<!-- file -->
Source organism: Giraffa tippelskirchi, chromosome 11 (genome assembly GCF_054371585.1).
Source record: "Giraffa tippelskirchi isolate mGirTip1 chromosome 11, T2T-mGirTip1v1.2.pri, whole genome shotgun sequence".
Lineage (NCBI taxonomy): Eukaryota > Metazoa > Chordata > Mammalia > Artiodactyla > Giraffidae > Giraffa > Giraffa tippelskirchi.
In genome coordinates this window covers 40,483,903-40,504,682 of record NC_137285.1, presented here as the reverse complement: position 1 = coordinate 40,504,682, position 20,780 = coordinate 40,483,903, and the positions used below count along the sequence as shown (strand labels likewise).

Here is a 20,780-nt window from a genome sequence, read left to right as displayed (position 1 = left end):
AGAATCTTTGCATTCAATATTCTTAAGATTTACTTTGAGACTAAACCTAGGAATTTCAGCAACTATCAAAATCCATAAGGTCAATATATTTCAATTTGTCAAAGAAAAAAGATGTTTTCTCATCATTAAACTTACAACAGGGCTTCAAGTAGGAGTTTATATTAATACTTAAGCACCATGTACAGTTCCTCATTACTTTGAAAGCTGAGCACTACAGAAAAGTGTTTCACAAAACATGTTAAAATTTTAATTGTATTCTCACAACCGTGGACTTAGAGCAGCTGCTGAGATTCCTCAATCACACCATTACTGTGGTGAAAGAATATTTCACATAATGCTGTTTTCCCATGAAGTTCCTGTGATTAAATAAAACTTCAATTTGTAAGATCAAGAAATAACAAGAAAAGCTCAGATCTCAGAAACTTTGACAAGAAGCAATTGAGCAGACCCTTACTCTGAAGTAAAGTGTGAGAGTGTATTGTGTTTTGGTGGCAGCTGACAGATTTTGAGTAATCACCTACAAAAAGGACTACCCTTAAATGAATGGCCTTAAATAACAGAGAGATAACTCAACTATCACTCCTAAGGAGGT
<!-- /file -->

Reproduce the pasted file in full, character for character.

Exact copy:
Source organism: Giraffa tippelskirchi, chromosome 11 (genome assembly GCF_054371585.1).
Source record: "Giraffa tippelskirchi isolate mGirTip1 chromosome 11, T2T-mGirTip1v1.2.pri, whole genome shotgun sequence".
Lineage (NCBI taxonomy): Eukaryota > Metazoa > Chordata > Mammalia > Artiodactyla > Giraffidae > Giraffa > Giraffa tippelskirchi.
In genome coordinates this window covers 40,483,903-40,504,682 of record NC_137285.1, presented here as the reverse complement: position 1 = coordinate 40,504,682, position 20,780 = coordinate 40,483,903, and the positions used below count along the sequence as shown (strand labels likewise).

Here is a 20,780-nt window from a genome sequence, read left to right as displayed (position 1 = left end):
AGAATCTTTGCATTCAATATTCTTAAGATTTACTTTGAGACTAAACCTAGGAATTTCAGCAACTATCAAAATCCATAAGGTCAATATATTTCAATTTGTCAAAGAAAAAAGATGTTTTCTCATCATTAAACTTACAACAGGGCTTCAAGTAGGAGTTTATATTAATACTTAAGCACCATGTACAGTTCCTCATTACTTTGAAAGCTGAGCACTACAGAAAAGTGTTTCACAAAACATGTTAAAATTTTAATTGTATTCTCACAACCGTGGACTTAGAGCAGCTGCTGAGATTCCTCAATCACACCATTACTGTGGTGAAAGAATATTTCACATAATGCTGTTTTCCCATGAAGTTCCTGTGATTAAATAAAACTTCAATTTGTAAGATCAAGAAATAACAAGAAAAGCTCAGATCTCAGAAACTTTGACAAGAAGCAATTGAGCAGACCCTTACTCTGAAGTAAAGTGTGAGAGTGTATTGTGTTTTGGTGGCAGCTGACAGATTTTGAGTAATCACCTACAAAAAGGACTACCCTTAAATGAATGGCCTTAAATAACAGAGAGATAACTCAACTATCACTCCTAAGGAGGT